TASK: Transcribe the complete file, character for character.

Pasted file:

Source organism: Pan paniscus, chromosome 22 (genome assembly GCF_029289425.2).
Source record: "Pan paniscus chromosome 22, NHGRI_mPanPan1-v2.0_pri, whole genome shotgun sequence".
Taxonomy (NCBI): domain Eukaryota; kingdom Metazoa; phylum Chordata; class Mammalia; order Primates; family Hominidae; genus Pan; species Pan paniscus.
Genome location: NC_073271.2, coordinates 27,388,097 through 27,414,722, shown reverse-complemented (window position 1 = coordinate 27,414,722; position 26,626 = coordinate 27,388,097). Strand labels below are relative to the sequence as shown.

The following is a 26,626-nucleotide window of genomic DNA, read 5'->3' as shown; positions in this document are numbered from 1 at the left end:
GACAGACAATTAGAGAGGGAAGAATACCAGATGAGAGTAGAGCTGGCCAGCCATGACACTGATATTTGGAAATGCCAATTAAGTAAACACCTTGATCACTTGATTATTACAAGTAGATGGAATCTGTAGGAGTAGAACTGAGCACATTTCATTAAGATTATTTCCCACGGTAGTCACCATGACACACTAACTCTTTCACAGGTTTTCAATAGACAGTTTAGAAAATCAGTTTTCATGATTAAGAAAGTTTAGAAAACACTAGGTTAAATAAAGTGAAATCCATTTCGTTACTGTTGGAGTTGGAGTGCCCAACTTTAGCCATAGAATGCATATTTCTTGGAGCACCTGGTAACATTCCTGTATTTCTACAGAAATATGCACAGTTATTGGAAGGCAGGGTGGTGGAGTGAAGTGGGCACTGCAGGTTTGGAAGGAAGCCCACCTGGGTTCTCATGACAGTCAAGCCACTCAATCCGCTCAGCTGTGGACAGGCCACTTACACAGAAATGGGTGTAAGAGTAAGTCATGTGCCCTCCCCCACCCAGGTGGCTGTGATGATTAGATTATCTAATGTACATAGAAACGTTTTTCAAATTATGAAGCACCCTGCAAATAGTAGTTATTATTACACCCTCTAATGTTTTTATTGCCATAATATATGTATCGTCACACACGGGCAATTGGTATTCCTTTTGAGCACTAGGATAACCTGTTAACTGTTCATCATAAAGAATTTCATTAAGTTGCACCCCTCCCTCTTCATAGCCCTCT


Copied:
Source organism: Pan paniscus, chromosome 22 (genome assembly GCF_029289425.2).
Source record: "Pan paniscus chromosome 22, NHGRI_mPanPan1-v2.0_pri, whole genome shotgun sequence".
Taxonomy (NCBI): domain Eukaryota; kingdom Metazoa; phylum Chordata; class Mammalia; order Primates; family Hominidae; genus Pan; species Pan paniscus.
Genome location: NC_073271.2, coordinates 27,388,097 through 27,414,722, shown reverse-complemented (window position 1 = coordinate 27,414,722; position 26,626 = coordinate 27,388,097). Strand labels below are relative to the sequence as shown.

The following is a 26,626-nucleotide window of genomic DNA, read 5'->3' as shown; positions in this document are numbered from 1 at the left end:
GACAGACAATTAGAGAGGGAAGAATACCAGATGAGAGTAGAGCTGGCCAGCCATGACACTGATATTTGGAAATGCCAATTAAGTAAACACCTTGATCACTTGATTATTACAAGTAGATGGAATCTGTAGGAGTAGAACTGAGCACATTTCATTAAGATTATTTCCCACGGTAGTCACCATGACACACTAACTCTTTCACAGGTTTTCAATAGACAGTTTAGAAAATCAGTTTTCATGATTAAGAAAGTTTAGAAAACACTAGGTTAAATAAAGTGAAATCCATTTCGTTACTGTTGGAGTTGGAGTGCCCAACTTTAGCCATAGAATGCATATTTCTTGGAGCACCTGGTAACATTCCTGTATTTCTACAGAAATATGCACAGTTATTGGAAGGCAGGGTGGTGGAGTGAAGTGGGCACTGCAGGTTTGGAAGGAAGCCCACCTGGGTTCTCATGACAGTCAAGCCACTCAATCCGCTCAGCTGTGGACAGGCCACTTACACAGAAATGGGTGTAAGAGTAAGTCATGTGCCCTCCCCCACCCAGGTGGCTGTGATGATTAGATTATCTAATGTACATAGAAACGTTTTTCAAATTATGAAGCACCCTGCAAATAGTAGTTATTATTACACCCTCTAATGTTTTTATTGCCATAATATATGTATCGTCACACACGGGCAATTGGTATTCCTTTTGAGCACTAGGATAACCTGTTAACTGTTCATCATAAAGAATTTCATTAAGTTGCACCCCTCCCTCTTCATAGCCCTCT